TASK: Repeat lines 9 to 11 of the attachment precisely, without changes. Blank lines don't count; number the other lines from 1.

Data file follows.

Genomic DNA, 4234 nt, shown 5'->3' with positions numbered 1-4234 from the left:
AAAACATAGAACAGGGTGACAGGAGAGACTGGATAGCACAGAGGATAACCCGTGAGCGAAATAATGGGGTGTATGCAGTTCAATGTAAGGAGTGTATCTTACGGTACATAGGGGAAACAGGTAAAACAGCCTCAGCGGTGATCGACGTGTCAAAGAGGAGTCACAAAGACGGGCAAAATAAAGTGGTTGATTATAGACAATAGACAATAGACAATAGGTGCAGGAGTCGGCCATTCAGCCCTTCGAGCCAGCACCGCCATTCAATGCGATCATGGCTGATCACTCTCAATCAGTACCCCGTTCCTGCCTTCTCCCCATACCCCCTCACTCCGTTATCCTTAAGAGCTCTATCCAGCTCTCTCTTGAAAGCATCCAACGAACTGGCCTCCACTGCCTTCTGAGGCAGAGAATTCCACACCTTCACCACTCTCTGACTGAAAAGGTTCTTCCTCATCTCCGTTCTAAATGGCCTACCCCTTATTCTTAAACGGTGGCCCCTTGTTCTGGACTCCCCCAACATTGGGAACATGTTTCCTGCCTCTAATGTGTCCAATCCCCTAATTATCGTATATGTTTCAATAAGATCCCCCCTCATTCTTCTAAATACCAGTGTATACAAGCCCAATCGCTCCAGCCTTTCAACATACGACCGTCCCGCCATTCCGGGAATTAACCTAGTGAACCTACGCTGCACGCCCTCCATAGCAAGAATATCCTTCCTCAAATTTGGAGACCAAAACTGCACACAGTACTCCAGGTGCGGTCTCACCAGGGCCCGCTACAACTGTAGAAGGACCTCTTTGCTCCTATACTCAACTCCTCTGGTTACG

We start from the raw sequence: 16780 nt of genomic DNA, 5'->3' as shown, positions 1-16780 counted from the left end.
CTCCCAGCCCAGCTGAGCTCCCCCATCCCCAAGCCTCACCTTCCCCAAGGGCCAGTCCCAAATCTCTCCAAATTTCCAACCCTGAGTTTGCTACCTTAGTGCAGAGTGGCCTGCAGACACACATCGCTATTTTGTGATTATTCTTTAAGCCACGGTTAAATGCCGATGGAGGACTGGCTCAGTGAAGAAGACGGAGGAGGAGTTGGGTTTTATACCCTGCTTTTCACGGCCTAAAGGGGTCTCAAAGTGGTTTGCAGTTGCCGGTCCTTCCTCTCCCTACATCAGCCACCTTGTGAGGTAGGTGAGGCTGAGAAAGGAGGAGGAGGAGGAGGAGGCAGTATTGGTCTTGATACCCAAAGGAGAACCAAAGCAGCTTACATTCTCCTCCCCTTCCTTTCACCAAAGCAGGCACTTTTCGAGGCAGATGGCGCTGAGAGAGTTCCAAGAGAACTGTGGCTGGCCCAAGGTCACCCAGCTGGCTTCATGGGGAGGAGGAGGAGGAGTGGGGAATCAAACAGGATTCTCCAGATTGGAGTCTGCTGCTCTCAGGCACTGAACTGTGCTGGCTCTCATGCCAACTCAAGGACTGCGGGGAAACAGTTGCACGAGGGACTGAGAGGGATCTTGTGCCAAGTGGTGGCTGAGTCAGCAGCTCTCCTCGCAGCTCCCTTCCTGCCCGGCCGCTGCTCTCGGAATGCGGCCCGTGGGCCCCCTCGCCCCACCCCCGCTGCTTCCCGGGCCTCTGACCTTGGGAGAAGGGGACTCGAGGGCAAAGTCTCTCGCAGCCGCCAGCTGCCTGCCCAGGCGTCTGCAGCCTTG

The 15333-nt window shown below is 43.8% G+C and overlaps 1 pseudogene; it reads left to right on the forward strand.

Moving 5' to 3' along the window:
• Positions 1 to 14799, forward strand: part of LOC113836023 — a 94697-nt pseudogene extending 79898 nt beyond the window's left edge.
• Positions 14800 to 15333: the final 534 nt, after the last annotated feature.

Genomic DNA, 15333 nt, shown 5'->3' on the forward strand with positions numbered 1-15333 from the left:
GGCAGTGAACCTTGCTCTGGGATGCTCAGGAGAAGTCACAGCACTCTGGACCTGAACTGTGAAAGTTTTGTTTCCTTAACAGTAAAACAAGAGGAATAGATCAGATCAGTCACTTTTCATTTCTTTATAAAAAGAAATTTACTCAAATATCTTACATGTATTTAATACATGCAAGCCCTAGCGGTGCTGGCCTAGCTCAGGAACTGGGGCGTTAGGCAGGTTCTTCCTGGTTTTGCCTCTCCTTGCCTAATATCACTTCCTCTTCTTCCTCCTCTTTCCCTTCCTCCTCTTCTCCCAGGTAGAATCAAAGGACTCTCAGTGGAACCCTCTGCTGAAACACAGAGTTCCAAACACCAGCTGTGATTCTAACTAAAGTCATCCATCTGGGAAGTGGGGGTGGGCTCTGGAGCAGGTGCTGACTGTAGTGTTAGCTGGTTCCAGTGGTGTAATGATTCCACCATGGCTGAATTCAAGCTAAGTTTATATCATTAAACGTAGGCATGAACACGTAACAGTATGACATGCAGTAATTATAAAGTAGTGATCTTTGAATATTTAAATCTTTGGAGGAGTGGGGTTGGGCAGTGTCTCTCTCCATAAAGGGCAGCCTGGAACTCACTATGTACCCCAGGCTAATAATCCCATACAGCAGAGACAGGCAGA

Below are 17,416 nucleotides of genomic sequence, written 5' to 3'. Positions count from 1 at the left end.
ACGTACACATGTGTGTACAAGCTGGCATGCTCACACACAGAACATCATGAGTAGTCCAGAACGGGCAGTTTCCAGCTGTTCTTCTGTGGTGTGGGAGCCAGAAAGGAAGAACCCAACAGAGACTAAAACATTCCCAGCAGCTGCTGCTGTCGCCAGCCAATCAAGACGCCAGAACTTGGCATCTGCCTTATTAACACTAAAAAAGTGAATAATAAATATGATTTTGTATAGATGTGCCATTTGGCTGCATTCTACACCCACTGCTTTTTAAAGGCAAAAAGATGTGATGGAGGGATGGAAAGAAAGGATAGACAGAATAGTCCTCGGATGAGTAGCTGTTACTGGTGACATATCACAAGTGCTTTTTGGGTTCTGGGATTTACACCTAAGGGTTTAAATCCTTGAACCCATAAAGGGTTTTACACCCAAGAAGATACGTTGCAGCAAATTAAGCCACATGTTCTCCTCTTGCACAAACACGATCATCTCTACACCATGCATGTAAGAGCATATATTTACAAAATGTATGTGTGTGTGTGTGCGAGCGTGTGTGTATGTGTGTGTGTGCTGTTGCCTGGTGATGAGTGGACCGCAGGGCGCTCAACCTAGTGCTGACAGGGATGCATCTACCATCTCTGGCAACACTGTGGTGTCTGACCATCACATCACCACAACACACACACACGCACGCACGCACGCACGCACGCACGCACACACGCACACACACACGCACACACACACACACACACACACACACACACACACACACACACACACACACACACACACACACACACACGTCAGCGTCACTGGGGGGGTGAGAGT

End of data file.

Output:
Genomic DNA, 15333 nt, shown 5'->3' on the forward strand with positions numbered 1-15333 from the left:
GGCAGTGAACCTTGCTCTGGGATGCTCAGGAGAAGTCACAGCACTCTGGACCTGAACTGTGAAAGTTTTGTTTCCTTAACAGTAAAACAAGAGGAATAGATCAGATCAGTCACTTTTCATTTCTTTATAAAAAGAAATTTACTCAAATATCTTACATGTATTTAATACATGCAAGCCCTAGCGGTGCTGGCCTAGCTCAGGAACTGGGGCGTTAGGCAGGTTCTTCCTGGTTTTGCCTCTCCTTGCCTAATATCACTTCCTCTTCTTCCTCCTCTTTCCCTTCCTCCTCTTCTCCCAGGTAGAATCAAAGGACTCTCAGTGGAACCCTCTGCTGAAACACAGAGTTCCAAACACCAGCTGTGATTCTAACTAAAGTCATCCATCTGGGAAGTGGGGGTGGGCTCTGGAGCAGGTGCTGACTGTAGTGTTAGCTGGTTCCAGTGGTGTAATGATTCCACCATGGCTGAATTCAAGCTAAGTTTATATCATTAAACGTAGGCATGAACACGTAACAGTATGACATGCAGTAATTATAAAGTAGTGATCTTTGAATATTTAAATCTTTGGAGGAGTGGGGTTGGGCAGTGTCTCTCTCCATAAAGGGCAGCCTGGAACTCACTATGTACCCCAGGCTAATAATCCCATACAGCAGAGACAGGCAGA

Below are 17,416 nucleotides of genomic sequence, written 5' to 3'. Positions count from 1 at the left end.